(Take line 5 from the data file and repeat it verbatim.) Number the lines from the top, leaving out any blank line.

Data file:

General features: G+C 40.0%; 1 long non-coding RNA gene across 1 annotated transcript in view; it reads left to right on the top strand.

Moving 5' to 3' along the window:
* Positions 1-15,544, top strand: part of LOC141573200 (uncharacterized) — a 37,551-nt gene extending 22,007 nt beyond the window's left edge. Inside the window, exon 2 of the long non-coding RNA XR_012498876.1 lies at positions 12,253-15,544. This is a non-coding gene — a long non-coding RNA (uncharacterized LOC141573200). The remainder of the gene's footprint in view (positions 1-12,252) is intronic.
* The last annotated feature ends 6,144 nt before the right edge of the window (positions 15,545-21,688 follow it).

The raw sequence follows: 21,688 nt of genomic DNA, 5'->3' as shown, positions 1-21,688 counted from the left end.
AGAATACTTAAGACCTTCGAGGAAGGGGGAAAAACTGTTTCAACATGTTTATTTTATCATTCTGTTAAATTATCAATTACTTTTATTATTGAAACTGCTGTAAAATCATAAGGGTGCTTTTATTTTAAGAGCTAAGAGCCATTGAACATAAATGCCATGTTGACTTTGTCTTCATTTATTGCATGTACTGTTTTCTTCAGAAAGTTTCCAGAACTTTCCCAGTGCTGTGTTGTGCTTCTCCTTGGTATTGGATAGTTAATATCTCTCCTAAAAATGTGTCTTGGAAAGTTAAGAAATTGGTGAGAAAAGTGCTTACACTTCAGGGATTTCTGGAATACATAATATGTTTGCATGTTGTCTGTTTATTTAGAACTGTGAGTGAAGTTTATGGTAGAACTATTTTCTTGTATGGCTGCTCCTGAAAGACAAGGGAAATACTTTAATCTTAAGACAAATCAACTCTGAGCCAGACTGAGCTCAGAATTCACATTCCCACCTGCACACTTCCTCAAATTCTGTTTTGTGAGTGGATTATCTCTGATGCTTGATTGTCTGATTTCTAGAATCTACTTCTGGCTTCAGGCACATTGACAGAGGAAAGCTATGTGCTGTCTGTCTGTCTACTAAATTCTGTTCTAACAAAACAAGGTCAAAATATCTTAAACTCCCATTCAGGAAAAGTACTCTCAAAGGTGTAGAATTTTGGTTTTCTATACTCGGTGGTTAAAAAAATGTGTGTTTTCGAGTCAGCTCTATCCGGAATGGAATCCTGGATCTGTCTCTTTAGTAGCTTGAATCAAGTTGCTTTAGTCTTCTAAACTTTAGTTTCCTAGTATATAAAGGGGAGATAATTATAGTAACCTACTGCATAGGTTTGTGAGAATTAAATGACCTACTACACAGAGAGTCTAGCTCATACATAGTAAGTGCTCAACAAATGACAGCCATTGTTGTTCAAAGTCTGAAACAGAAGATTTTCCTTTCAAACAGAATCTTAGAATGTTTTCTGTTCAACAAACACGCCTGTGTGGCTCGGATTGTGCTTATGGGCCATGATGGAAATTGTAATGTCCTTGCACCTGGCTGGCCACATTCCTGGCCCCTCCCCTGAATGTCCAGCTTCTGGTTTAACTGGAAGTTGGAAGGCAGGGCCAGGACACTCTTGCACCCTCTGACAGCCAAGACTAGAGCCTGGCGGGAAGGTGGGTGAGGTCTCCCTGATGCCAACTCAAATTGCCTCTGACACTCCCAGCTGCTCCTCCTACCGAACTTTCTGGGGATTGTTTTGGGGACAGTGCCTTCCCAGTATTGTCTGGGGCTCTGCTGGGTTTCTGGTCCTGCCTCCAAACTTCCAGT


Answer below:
The raw sequence follows: 21,688 nt of genomic DNA, 5'->3' as shown, positions 1-21,688 counted from the left end.